Although the book fails to explain the origin of the title, E. Lockhart does manage to deliver an interesting twist in the tale with We Were Liars. It’s a shame that I saw it coming from a mile away but for those who have managed to remain oblivious, I will do my best to give the gist of the plot with no spoilers. The main character is this privileged girl called Cadence who appears to have fairly inconsequential problems. She is romantically interested in Gat, an Indian-American boy, who does not fit into the world inhabited by Cadence. Her family is so wealthy that they own a private island where she spends her summers with her cousins and outsider Gat. We Were Liars in spite of seeming like light hearted YA touches on themes of avarice, influence and materialism with a grim warning in its core. You expect a fun beach read but end up with a heavy-hitting fable.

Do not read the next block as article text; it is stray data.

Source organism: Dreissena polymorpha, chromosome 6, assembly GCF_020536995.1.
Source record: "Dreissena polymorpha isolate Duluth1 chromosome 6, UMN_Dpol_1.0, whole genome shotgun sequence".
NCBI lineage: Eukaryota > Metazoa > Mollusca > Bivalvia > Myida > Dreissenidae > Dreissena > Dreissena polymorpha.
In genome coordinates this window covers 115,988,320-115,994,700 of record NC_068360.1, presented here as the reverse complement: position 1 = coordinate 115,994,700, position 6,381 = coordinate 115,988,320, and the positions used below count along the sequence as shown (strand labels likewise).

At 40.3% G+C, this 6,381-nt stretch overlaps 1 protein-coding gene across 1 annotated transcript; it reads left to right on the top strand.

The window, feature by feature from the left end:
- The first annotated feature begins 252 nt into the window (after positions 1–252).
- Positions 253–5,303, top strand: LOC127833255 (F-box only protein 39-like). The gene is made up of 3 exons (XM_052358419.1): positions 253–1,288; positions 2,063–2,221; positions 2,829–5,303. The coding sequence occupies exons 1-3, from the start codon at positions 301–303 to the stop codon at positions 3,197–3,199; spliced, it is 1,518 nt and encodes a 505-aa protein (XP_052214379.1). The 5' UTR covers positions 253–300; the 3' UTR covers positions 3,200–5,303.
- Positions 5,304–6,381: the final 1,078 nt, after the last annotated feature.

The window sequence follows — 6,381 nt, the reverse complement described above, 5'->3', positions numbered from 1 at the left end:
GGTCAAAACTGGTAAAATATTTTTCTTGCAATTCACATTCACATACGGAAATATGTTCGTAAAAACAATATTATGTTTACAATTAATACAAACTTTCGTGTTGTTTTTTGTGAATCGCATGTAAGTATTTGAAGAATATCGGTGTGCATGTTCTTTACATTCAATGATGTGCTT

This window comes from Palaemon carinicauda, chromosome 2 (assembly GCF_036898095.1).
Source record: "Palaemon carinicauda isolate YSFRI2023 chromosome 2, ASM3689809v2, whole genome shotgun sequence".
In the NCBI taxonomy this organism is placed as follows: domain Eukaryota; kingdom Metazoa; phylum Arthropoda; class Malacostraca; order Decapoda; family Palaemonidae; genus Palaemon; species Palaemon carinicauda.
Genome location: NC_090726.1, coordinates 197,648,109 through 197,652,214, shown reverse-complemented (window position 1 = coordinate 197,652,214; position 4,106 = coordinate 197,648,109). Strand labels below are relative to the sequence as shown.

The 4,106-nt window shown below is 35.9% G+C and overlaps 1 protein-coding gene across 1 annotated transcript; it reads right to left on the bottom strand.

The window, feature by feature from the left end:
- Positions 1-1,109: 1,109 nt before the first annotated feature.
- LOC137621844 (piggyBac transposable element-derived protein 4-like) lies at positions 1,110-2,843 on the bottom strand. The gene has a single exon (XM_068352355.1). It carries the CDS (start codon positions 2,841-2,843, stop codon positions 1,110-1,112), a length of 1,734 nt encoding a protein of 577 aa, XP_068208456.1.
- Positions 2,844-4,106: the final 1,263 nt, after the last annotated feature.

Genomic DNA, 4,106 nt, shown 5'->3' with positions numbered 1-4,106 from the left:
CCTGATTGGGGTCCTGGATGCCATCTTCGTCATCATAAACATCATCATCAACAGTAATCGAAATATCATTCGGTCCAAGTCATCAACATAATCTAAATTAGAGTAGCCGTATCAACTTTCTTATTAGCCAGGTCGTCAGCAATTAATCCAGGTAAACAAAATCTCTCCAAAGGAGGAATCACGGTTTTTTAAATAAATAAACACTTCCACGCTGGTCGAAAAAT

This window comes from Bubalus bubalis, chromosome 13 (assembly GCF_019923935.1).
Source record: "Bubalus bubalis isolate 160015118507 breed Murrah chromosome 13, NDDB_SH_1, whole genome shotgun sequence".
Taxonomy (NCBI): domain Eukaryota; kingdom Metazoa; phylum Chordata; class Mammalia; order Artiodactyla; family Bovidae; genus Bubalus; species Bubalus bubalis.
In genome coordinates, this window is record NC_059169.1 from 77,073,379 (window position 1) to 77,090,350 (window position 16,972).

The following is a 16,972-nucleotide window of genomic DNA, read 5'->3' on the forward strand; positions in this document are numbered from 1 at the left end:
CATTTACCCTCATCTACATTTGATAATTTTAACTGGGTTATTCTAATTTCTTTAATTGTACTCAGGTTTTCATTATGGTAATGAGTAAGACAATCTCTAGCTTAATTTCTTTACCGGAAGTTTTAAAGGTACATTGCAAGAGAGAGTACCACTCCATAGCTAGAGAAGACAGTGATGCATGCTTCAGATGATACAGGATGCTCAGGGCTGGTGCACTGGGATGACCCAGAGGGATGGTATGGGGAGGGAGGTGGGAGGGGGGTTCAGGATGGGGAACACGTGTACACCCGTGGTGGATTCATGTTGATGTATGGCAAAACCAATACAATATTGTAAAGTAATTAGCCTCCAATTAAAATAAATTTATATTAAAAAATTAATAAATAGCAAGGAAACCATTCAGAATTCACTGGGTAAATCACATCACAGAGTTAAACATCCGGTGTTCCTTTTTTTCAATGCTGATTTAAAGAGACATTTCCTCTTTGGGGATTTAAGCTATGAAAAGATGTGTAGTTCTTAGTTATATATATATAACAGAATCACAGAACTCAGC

The writing style is fragmented and chaotic all at once reminiscent of poetry. I know there are people who would hate this book because they would not be able to tolerate the artistic liberties taken by E. Lockhart in crafting her imagery and compelling narrative so creatively but surprisingly it didn’t bother me. What stood out most were the enthralling mini fairy tale retellings about the King’s daughters that mimicked the main storyline and paid homage to King Lear. Since the prose is executed so differently, it is something that requires an acquired taste. There are no shades of grey: you’ll either love it or hate it.
It seems that even Cadence is not privy to the secret the author is foreshadowing and unreliable as she has amnesia following a possible breakdown. The family surrounding her are full of deceit and that makes it hard to trust them to tell the truth about the upcoming big reveal. By the time we become aware of the big secret in We Were Liars, we can only be shocked by the plan that tragically backfired. Apparently this book has caught enough attention that there is a possibility of an upcoming film adaptation.